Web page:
Nashville Predators Shea Weber Signing Press Conference
Tom Cigarran, Jeff Cogen, & David Poile
Miss out on the excitement of the July 25 Plaza Party and Press Conference for Shea Weber's new contract? Read through the transcript for all the highlights.
Chairman Tom Cigarran:
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It’s a good day to be a Predators fan, and even better days ahead of us. I’d like to thank all of you for being here today – the most loyal of our very loyal fans. At the Predators, we have a three-way working relationship among Ownership, Hockey Operations and Business Operations. Owners provide the basic funding for the team and make sure we have the very best leadership throughout our organization. Hockey Operations job is to make sure that we have an elite, winning franchise on the ice year after year. Business Operations’ job is to make sure we operate as an elite franchise off the ice and that our current fans have reasons to continue their active support of the Predators and that we create new fans every day. These three parts of our organization work very hard, very effectively, and seamlessly to get us to the decision to make Shea Weber our team captain and leader for the next 14 years.
Just a few points, and I’ll turn this over to Jeff and David. Shea is our leader; we did what it took to keep him a Predator. The Predators are not here just to survive, but to be an elite franchise that competes for the Cup every year. Signing Shea is clear evidence of this organization’s commitment to our fans and to our city. Players who are with other organizations around the league and those organizations can now see that the Nashville Predators will not be pushed around by teams from bigger markets. There is an old saying – it’s not the size of the dog in the fight, it’s the size of the fight in the dog, and this is very true; this dog will fight on and off the ice. We will have a great team again this coming season and we can’t wait for this new season to begin. On to the Cup, and thank you for being here today.
CEO Jeff Cogen
Mr. Cigarran referenced this three way partnership that we have internally. David will tell you, from a hockey perspective, there was very little doubt: we have the best defenseman in the league, and from a hockey perspective, the answer was yes, match. The business decision was a little more complex, but at the end of the day, it came down to one issue for our group – we have the best fans in the National Hockey League. We owe it to these fans to continue to do what we’ve been doing and build upon it, and not go backwards. It came down to that simple point. For you fans that provided us with 25 sellouts last year, to you fans that fill the building and make us more appealing to corporate Middle Tennessee so they step up and also support our organization, and you fans that doubled our TV ratings last year – this is for you. It’s deserving, and as Tom said we can’t wait to get started and prove to you that we made the right decision. Thank you.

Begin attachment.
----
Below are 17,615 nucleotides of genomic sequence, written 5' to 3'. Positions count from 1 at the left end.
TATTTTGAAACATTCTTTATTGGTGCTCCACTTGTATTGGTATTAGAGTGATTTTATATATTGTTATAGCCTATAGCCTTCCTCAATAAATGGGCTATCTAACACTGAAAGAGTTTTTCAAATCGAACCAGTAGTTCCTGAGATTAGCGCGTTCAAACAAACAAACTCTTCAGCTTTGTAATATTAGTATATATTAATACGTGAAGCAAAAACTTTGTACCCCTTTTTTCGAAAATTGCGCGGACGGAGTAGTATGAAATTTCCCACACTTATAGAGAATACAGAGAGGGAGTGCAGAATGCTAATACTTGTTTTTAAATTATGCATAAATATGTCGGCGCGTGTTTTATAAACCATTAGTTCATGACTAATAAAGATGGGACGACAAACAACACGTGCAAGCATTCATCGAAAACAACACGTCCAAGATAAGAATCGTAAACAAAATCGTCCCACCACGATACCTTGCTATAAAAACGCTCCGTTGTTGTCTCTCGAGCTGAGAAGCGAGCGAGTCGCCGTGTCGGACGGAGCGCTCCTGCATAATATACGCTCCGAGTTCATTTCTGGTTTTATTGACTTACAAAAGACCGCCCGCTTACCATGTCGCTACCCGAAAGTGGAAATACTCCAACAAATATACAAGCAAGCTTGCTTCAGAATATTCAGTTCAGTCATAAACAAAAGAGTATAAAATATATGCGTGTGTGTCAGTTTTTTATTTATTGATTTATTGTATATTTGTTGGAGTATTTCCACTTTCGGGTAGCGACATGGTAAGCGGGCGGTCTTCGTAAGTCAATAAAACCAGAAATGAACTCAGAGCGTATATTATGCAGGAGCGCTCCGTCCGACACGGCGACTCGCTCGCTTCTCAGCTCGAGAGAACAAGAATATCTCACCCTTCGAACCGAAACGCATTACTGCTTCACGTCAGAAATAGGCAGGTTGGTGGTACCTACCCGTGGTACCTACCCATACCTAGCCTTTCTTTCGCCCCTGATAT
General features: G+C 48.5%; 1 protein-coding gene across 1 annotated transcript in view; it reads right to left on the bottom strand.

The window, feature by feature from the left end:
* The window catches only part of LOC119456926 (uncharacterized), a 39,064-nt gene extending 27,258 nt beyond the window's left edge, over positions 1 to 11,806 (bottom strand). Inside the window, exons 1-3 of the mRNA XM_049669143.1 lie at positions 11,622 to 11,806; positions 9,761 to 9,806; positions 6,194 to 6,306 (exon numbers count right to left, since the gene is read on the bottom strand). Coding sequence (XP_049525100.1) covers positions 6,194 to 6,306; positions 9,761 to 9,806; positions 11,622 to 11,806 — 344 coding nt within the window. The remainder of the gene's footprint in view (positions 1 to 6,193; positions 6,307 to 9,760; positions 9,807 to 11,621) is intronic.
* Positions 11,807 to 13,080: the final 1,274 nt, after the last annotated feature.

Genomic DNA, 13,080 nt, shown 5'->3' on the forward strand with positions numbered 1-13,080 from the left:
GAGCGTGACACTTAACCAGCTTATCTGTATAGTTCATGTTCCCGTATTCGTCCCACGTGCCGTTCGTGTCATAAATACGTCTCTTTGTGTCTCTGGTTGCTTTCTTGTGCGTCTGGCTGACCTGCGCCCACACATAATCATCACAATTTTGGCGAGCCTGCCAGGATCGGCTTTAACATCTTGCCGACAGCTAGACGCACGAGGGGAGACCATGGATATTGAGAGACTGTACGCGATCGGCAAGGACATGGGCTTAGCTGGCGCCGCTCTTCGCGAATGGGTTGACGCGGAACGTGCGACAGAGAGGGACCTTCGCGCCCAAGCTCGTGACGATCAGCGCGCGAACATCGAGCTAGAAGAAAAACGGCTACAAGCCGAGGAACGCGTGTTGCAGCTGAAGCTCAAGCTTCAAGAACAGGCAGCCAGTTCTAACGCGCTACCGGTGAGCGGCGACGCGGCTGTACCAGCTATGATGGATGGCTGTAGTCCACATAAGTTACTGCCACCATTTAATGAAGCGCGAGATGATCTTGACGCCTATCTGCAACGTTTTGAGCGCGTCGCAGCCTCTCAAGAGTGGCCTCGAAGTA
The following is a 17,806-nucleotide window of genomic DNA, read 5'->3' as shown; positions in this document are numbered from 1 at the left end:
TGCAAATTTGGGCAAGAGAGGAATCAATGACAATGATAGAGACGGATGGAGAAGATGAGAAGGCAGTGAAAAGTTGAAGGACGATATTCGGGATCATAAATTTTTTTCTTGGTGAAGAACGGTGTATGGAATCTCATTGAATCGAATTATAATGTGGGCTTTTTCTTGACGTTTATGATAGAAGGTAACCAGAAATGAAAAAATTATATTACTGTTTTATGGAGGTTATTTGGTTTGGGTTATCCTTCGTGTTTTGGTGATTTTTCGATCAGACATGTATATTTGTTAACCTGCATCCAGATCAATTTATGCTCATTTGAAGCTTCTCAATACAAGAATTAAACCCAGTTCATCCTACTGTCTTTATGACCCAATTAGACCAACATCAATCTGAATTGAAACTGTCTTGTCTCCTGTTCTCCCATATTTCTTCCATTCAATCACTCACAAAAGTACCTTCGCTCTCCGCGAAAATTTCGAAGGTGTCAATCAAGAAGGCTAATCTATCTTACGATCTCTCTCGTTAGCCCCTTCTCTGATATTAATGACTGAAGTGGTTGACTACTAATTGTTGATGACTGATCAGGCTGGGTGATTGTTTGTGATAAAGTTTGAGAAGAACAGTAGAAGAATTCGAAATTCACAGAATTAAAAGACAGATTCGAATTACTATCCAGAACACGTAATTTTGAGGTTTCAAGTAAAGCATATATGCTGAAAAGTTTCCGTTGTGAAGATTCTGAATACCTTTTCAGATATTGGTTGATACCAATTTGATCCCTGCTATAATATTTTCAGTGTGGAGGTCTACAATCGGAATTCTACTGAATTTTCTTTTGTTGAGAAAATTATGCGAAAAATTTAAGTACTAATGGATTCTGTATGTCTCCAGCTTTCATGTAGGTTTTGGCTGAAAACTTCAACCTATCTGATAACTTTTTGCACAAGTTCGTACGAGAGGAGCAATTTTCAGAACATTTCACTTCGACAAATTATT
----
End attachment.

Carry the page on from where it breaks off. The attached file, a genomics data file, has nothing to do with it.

President of Hockey Operations/ General Manager David Poile
Thank you fans for coming out. I’ll share with you a little bit of a story when we decided that we were going to math the offer. I called my best man yesterday, that would be coach Barry Trotz, who lives about 25 minutes away from Shea in the summer in Kelowna, British Columbia. What we wanted to do is have Shea learn this before anybody else in the NHL, the media, etc. I sent Barry over to Shea’s gym in Kelowna. When he got there Shea had already left from his workout, so Barry texts Shea and says “I need to talk to you.” Shea texted back right away and said, “I can’t talk to you during this seven-day period,” and Barry texted back and says “No, I really need to talk to you.”
Finally, Shea called Barry back and Barry told him the good news. Shea said “Great! Where are you?” Barry said “Downtown Kelowna.” Shea said, “Come on over to the house” and Barry went over to Shea’s house with his fiancé Bailey. They called me on the phone and Shea just said it was great to be back with the Predators.
Again, you always look better as a general manager with the top players and we have one of the best in the world in Shea Weber. I think it’s also important in this process that so many of our players reach out to myself and to Barry and called us and reinforced what we already knew as far as how important Shea was to the hockey club. Hal Gill, who has just been here for a little while, told me not only how good of player Shea was, but how great of a leader he was on our team. You saw the comments from Mike Fisher today. David Legwand called me and our newest goalie Chris Mason gave me a call. It was great to hear from the players and their standpoint.